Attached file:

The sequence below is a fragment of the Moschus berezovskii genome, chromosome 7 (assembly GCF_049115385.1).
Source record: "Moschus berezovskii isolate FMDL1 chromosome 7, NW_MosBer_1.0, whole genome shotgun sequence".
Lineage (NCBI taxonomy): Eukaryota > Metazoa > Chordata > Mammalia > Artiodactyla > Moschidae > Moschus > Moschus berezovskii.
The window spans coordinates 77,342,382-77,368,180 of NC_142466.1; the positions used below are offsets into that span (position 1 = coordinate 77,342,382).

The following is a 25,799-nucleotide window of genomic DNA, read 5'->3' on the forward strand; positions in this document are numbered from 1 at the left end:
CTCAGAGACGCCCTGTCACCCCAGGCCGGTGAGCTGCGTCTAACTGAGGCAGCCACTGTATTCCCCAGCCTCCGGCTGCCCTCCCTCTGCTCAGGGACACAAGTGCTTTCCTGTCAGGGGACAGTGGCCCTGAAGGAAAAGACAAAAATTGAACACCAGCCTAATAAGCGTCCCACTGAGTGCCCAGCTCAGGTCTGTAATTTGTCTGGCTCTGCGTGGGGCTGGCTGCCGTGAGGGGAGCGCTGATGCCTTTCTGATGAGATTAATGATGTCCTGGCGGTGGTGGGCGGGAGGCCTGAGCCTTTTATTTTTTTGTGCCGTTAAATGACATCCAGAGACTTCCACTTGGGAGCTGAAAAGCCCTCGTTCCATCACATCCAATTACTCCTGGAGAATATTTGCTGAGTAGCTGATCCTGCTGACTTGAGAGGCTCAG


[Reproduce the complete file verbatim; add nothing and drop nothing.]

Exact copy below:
The sequence below is a fragment of the Moschus berezovskii genome, chromosome 7 (assembly GCF_049115385.1).
Source record: "Moschus berezovskii isolate FMDL1 chromosome 7, NW_MosBer_1.0, whole genome shotgun sequence".
Lineage (NCBI taxonomy): Eukaryota > Metazoa > Chordata > Mammalia > Artiodactyla > Moschidae > Moschus > Moschus berezovskii.
The window spans coordinates 77,342,382-77,368,180 of NC_142466.1; the positions used below are offsets into that span (position 1 = coordinate 77,342,382).

The following is a 25,799-nucleotide window of genomic DNA, read 5'->3' on the forward strand; positions in this document are numbered from 1 at the left end:
CTCAGAGACGCCCTGTCACCCCAGGCCGGTGAGCTGCGTCTAACTGAGGCAGCCACTGTATTCCCCAGCCTCCGGCTGCCCTCCCTCTGCTCAGGGACACAAGTGCTTTCCTGTCAGGGGACAGTGGCCCTGAAGGAAAAGACAAAAATTGAACACCAGCCTAATAAGCGTCCCACTGAGTGCCCAGCTCAGGTCTGTAATTTGTCTGGCTCTGCGTGGGGCTGGCTGCCGTGAGGGGAGCGCTGATGCCTTTCTGATGAGATTAATGATGTCCTGGCGGTGGTGGGCGGGAGGCCTGAGCCTTTTATTTTTTTGTGCCGTTAAATGACATCCAGAGACTTCCACTTGGGAGCTGAAAAGCCCTCGTTCCATCACATCCAATTACTCCTGGAGAATATTTGCTGAGTAGCTGATCCTGCTGACTTGAGAGGCTCAG